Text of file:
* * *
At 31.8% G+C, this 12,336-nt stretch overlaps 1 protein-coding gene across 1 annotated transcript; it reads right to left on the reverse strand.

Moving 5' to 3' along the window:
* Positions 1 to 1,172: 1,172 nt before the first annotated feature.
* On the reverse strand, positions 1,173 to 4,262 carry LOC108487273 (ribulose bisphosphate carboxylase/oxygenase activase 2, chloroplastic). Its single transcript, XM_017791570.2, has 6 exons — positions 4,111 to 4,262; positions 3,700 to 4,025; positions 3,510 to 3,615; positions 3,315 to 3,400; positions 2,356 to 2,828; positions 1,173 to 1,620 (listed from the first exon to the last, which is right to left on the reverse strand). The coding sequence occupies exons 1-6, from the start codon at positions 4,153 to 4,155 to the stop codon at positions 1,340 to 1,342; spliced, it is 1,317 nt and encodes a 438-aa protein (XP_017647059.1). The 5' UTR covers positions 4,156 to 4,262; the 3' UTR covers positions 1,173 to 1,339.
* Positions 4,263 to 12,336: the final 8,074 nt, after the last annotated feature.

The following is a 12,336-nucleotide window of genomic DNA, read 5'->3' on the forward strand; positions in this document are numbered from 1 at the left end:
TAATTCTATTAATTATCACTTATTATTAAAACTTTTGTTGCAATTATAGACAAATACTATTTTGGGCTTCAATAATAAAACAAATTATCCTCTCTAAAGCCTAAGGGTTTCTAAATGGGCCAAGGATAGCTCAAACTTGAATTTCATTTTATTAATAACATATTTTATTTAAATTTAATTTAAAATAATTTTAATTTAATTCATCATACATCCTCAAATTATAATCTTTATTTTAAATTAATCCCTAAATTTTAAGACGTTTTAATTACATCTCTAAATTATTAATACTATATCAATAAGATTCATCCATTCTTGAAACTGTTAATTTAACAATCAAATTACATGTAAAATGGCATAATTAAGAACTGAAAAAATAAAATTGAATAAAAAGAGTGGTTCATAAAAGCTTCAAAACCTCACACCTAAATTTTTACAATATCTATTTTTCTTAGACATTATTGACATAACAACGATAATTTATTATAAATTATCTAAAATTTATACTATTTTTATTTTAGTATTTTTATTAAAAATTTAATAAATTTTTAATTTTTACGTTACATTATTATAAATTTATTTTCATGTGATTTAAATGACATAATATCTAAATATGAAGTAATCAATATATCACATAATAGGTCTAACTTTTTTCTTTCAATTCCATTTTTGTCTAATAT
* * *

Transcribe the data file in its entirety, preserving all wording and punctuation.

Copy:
At 31.8% G+C, this 12,336-nt stretch overlaps 1 protein-coding gene across 1 annotated transcript; it reads right to left on the reverse strand.

Moving 5' to 3' along the window:
* Positions 1 to 1,172: 1,172 nt before the first annotated feature.
* On the reverse strand, positions 1,173 to 4,262 carry LOC108487273 (ribulose bisphosphate carboxylase/oxygenase activase 2, chloroplastic). Its single transcript, XM_017791570.2, has 6 exons — positions 4,111 to 4,262; positions 3,700 to 4,025; positions 3,510 to 3,615; positions 3,315 to 3,400; positions 2,356 to 2,828; positions 1,173 to 1,620 (listed from the first exon to the last, which is right to left on the reverse strand). The coding sequence occupies exons 1-6, from the start codon at positions 4,153 to 4,155 to the stop codon at positions 1,340 to 1,342; spliced, it is 1,317 nt and encodes a 438-aa protein (XP_017647059.1). The 5' UTR covers positions 4,156 to 4,262; the 3' UTR covers positions 1,173 to 1,339.
* Positions 4,263 to 12,336: the final 8,074 nt, after the last annotated feature.

The following is a 12,336-nucleotide window of genomic DNA, read 5'->3' on the forward strand; positions in this document are numbered from 1 at the left end:
TAATTCTATTAATTATCACTTATTATTAAAACTTTTGTTGCAATTATAGACAAATACTATTTTGGGCTTCAATAATAAAACAAATTATCCTCTCTAAAGCCTAAGGGTTTCTAAATGGGCCAAGGATAGCTCAAACTTGAATTTCATTTTATTAATAACATATTTTATTTAAATTTAATTTAAAATAATTTTAATTTAATTCATCATACATCCTCAAATTATAATCTTTATTTTAAATTAATCCCTAAATTTTAAGACGTTTTAATTACATCTCTAAATTATTAATACTATATCAATAAGATTCATCCATTCTTGAAACTGTTAATTTAACAATCAAATTACATGTAAAATGGCATAATTAAGAACTGAAAAAATAAAATTGAATAAAAAGAGTGGTTCATAAAAGCTTCAAAACCTCACACCTAAATTTTTACAATATCTATTTTTCTTAGACATTATTGACATAACAACGATAATTTATTATAAATTATCTAAAATTTATACTATTTTTATTTTAGTATTTTTATTAAAAATTTAATAAATTTTTAATTTTTACGTTACATTATTATAAATTTATTTTCATGTGATTTAAATGACATAATATCTAAATATGAAGTAATCAATATATCACATAATAGGTCTAACTTTTTTCTTTCAATTCCATTTTTGTCTAATAT